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 Question from Jalyn, a student: I'm doing this math project comparing measurements and I want to know the perimeter of the Upper Peninsula of Michigan. Please Help me! -Jalyn

It is a tough question - so it is not a surprise that you are getting stuck!

One of the key observations about the 'perimeter' of a shoreline is that:
- it depends on the scale you measure on.
If you measure with miles, going point to point, then you get one measurement.
If you measure point to point with feet (and convert) it clearly is a bigger measurement, because all the little wiggles are longer than the straight line point to point.
If you measure on a scale of millimeters (and convert) it is even bigger.

It is a fractal. Check out some references on shore line, fractal using something like 'google'.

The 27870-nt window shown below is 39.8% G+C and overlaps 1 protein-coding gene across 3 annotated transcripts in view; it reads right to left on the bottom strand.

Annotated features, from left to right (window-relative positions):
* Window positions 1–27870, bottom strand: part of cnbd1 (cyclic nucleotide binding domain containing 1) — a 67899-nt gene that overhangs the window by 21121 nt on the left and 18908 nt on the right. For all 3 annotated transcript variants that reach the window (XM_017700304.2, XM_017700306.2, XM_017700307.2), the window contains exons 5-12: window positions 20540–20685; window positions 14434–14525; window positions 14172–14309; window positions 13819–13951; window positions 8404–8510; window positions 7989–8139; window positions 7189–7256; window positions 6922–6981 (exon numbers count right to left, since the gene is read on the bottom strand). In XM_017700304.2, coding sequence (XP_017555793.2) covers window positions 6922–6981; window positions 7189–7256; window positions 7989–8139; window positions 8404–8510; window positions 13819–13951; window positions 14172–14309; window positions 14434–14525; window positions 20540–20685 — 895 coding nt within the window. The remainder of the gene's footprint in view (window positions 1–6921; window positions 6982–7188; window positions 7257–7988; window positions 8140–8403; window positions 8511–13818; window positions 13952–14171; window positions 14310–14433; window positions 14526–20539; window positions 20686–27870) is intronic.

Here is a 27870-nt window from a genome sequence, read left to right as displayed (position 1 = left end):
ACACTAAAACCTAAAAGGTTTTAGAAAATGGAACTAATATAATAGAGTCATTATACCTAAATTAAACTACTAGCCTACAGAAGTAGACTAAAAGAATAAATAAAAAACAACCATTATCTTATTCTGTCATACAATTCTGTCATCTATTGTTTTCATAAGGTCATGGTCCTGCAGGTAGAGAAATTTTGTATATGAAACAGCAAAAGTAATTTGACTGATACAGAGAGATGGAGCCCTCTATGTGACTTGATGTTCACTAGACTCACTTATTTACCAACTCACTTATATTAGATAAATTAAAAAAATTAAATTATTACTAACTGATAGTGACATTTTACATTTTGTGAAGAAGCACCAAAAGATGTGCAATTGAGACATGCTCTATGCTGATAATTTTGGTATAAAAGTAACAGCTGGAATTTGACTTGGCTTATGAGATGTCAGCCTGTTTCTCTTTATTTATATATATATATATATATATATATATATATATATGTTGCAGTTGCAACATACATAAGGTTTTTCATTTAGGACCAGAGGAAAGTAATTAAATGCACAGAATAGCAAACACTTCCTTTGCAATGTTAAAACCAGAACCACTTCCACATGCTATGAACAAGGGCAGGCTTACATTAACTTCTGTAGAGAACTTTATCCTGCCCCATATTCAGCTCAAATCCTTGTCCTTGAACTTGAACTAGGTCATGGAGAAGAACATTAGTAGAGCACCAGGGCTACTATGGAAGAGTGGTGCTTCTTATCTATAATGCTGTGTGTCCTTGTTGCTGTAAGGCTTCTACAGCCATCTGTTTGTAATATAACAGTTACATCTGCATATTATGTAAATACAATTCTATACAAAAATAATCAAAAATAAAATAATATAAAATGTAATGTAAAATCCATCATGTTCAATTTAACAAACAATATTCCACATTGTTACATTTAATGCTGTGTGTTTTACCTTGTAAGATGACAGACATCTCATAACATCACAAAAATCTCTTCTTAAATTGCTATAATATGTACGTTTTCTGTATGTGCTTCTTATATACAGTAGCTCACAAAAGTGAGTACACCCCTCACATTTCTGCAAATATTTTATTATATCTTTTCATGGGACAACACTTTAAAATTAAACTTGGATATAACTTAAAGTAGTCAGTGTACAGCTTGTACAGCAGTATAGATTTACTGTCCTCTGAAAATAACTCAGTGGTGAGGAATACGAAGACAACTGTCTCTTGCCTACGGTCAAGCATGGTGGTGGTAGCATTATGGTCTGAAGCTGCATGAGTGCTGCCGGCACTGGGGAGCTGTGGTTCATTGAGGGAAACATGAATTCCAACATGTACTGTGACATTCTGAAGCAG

Walter Whiteley

It is not well defined! If you measure it from a very small scale map you will jump across many bays, etc, and get a shorter figure than if you measure it from a bigger map. And this process keeps on going; even a 1:1000 scale map will not show many little one-meter scale bends where the shoreline detours around rocks, so if you actually walk the shoreline you will walk further than the map suggests. Then get down on your knees and look closely at the land-water boundary, and imagine an ant trying to follow you. It would have to make many detours where you made a single straight step, and walk still farther. Even the ant's track would, under a microscope, not follow every tiny wiggle.

You will need to decide on the scale you want to work at and use (say) a piece of string or a wheel to measure it ignoring deviations below that scale. Any figure you find on the Internet or in an encyclopedia will also involve an assumption about scale, which may or may not be made explicit. Once again: there IS no single "scalefree" answer.

Good Hunting!
RD

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